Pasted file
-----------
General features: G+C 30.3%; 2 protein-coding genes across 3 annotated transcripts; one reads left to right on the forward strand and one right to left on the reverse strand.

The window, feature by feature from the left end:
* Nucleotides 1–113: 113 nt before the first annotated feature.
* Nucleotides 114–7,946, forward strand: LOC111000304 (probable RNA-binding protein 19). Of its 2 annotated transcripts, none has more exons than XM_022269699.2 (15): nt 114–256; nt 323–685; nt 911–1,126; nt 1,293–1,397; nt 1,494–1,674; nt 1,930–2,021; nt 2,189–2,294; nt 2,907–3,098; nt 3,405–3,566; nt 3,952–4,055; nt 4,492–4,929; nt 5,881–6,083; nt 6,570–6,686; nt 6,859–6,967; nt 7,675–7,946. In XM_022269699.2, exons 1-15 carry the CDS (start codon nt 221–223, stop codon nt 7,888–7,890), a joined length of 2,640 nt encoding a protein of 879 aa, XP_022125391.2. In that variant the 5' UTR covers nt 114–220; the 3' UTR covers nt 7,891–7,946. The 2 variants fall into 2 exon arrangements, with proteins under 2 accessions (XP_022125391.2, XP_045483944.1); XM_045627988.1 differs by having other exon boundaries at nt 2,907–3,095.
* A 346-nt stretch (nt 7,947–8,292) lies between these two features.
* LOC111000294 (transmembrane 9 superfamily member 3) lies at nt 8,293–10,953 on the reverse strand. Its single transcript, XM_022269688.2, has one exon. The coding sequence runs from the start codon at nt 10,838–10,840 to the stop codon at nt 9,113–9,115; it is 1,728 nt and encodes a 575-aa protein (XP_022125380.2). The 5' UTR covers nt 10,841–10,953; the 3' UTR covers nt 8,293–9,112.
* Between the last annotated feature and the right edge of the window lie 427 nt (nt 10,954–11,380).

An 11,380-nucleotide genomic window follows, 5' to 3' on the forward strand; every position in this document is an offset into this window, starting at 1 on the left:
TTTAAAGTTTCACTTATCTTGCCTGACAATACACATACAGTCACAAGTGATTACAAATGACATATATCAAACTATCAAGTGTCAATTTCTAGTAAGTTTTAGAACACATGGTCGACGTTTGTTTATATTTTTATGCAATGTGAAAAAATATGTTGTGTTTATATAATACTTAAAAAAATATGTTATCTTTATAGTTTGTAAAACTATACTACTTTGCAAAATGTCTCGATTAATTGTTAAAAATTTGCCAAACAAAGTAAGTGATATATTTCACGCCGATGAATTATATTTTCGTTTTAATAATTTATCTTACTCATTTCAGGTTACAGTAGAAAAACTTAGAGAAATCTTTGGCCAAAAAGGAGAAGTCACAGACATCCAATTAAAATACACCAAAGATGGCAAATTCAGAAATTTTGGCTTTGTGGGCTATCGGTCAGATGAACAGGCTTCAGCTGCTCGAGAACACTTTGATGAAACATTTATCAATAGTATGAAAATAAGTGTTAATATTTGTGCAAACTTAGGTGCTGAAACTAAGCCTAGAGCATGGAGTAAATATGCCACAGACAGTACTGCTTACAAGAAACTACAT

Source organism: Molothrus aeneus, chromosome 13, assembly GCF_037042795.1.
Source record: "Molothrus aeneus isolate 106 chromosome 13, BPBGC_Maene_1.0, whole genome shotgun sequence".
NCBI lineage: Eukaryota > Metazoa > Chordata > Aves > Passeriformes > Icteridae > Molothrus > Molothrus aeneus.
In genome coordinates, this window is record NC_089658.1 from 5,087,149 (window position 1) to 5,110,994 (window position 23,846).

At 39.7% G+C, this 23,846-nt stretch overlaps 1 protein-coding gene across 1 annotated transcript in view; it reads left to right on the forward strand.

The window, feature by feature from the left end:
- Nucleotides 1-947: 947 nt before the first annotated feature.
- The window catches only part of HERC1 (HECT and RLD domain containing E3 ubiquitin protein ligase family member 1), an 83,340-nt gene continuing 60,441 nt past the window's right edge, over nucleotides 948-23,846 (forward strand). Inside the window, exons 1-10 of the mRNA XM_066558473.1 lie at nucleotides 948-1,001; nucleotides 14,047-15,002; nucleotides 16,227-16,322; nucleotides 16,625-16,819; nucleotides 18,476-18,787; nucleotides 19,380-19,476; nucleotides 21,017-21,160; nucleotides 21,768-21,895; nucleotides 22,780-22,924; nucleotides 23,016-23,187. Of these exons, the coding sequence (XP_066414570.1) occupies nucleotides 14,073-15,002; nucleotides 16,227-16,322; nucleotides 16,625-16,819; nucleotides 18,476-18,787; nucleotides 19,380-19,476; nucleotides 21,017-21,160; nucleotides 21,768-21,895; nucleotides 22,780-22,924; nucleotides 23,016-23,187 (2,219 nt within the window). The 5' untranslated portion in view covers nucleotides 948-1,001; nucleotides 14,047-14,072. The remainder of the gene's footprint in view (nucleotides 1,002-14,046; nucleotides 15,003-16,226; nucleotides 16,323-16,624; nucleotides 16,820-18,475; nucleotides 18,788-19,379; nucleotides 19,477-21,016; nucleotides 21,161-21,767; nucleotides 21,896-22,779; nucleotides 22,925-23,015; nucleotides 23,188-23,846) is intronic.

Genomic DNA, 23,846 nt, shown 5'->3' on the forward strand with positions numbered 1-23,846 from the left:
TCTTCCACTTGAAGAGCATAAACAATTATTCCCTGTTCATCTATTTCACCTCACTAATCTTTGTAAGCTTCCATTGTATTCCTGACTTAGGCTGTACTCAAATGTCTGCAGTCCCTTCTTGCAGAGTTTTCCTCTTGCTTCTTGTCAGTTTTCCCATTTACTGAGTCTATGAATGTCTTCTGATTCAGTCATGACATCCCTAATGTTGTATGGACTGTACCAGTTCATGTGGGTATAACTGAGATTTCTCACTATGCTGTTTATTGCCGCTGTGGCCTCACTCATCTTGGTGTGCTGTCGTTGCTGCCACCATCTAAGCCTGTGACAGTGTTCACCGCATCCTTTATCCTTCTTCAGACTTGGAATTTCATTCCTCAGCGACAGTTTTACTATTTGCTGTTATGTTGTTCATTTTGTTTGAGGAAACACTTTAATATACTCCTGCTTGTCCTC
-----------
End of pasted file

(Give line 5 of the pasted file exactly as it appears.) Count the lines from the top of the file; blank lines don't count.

* A 346-nt stretch (nt 7,947–8,292) lies between these two features.